Support The Moscow Times!

Belarus Strengthens Border Security Amid Search for 170 Russian Mercenaries

Border control employees in face masks at Minsk National Airport. Natalia Fedosenko / TASS

Belarus is cracking down on its border with Russia as it searches for 170 mercenaries it says are from the Kremlin-linked Wagner Group military contractor.

Belarussian authorities on Wednesday detained 33 people it said were Russian mercenaries sent to “destabilize” the country ahead of its election. They had received information about the arrival of about 200 fighters in Belarus in total.

Belarus will “significantly strengthen” its security presence at its borders, "including the border with Russia,” security council chief Andrei Ravkov told reporters after an emergency government meeting Wednesday. This will include tracking individuals who cross the state border, including on the land border.

Ravkov on Thursday said "a search is going on" to find the remaining fighters, complaining that it was "like looking for needles in a haystack."

Belarussian journalists who drove to the land border with Russia reported seeing no expanded military or police presence there as of Thursday.

Russia has denied that the detained men were sent to destabilize Belarus. Its ambassador to Minsk said the men were in Belarus on their way to a third country and had stayed in a hotel after missing their flight.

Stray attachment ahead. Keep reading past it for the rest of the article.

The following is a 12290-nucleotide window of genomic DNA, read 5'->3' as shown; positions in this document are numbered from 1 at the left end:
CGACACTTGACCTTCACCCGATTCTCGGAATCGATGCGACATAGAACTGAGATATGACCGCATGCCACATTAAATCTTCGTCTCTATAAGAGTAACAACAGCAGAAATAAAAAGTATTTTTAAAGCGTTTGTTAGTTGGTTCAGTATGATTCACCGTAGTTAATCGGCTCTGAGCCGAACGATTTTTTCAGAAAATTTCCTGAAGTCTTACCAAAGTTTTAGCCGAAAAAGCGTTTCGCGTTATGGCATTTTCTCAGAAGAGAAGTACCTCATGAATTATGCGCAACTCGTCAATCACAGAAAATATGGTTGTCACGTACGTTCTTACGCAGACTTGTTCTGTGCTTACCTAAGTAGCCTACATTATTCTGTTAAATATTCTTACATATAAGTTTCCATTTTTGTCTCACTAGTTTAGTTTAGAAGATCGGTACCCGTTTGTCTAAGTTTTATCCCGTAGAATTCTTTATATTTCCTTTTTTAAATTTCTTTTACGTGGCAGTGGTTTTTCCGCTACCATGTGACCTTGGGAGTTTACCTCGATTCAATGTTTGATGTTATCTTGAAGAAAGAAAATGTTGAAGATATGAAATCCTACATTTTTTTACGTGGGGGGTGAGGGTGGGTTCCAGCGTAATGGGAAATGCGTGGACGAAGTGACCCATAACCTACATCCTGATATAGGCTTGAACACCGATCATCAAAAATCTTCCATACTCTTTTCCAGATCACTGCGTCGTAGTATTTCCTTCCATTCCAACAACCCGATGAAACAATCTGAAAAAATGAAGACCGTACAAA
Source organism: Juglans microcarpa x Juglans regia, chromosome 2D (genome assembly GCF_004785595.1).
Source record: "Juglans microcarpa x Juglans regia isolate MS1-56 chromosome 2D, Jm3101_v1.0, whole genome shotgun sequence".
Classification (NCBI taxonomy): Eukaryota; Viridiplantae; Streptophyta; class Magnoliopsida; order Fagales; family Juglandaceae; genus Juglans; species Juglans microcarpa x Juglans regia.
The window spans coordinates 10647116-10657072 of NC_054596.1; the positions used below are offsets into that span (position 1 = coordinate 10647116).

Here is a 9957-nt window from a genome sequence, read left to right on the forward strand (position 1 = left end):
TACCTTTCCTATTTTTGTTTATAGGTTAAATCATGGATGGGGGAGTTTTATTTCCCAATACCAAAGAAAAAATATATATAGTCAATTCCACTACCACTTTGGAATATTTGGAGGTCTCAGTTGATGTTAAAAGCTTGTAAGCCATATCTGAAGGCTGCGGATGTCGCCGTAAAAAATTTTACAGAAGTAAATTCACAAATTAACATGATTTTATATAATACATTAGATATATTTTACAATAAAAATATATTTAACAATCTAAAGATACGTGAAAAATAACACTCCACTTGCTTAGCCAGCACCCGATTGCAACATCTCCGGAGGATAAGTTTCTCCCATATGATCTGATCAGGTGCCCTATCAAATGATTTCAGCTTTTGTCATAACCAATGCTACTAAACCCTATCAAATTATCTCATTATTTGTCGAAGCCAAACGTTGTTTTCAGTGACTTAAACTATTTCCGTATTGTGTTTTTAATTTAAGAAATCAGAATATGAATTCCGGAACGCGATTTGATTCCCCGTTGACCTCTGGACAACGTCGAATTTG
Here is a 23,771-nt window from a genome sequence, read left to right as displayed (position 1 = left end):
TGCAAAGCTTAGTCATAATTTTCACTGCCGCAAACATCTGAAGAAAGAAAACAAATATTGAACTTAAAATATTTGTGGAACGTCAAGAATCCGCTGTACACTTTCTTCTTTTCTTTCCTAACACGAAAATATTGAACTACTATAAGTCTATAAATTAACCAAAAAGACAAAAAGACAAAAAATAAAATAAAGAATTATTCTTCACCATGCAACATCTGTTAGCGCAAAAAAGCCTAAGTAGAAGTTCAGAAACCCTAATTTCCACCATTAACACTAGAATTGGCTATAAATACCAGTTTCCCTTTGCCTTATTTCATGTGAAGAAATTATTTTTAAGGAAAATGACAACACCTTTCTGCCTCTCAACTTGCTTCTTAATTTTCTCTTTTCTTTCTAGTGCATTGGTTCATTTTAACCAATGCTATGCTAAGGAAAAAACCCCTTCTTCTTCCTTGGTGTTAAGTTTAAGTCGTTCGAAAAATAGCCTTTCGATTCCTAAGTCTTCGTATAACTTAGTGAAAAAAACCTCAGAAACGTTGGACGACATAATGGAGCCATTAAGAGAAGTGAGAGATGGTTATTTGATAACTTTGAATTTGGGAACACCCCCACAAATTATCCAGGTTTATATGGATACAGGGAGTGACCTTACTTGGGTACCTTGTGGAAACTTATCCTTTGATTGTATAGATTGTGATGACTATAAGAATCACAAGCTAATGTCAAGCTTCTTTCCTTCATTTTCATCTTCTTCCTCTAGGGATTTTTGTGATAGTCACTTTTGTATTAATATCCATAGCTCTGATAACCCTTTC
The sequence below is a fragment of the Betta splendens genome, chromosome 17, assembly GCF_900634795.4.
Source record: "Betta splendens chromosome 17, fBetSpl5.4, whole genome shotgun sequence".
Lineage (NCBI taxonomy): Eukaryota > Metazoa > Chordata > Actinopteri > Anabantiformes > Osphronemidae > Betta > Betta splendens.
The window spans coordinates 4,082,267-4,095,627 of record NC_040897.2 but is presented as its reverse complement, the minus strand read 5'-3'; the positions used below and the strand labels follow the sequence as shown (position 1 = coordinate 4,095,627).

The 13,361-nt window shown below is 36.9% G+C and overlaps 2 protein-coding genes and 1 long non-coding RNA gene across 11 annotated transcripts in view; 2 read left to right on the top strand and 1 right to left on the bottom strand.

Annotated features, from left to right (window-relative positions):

The high-profile arrests come as Lukashenko, who has been in power for nearly three decades, is seeking a sixth term in the Aug. 9 election despite rising anger against his authoritarian rule.

Belarus and Russia have had virtually no border control since 1995. Russia’s western neighbor has been one of the only countries to keep its borders open during the coronavirus crisis, and Russians have used Belarus as a springboard to travel abroad after their own country grounded international flights.

… we have a small favor to ask. As you may have heard, The Moscow Times, an independent news source for over 30 years, has been unjustly branded as a "foreign agent" by the Russian government. This blatant attempt to silence our voice is a direct assault on the integrity of journalism and the values we hold dear.

We, the journalists of The Moscow Times, refuse to be silenced. Our commitment to providing accurate and unbiased reporting on Russia remains unshaken. But we need your help to continue our critical mission.

Your support, no matter how small, makes a world of difference. If you can, please support us monthly starting from just $2. It's quick to set up, and you can be confident that you're making a significant impact every month by supporting open, independent journalism. Thank you.

Once
Monthly
Annual
Continue
paiment methods
Not ready to support today?
Remind me later.

Read more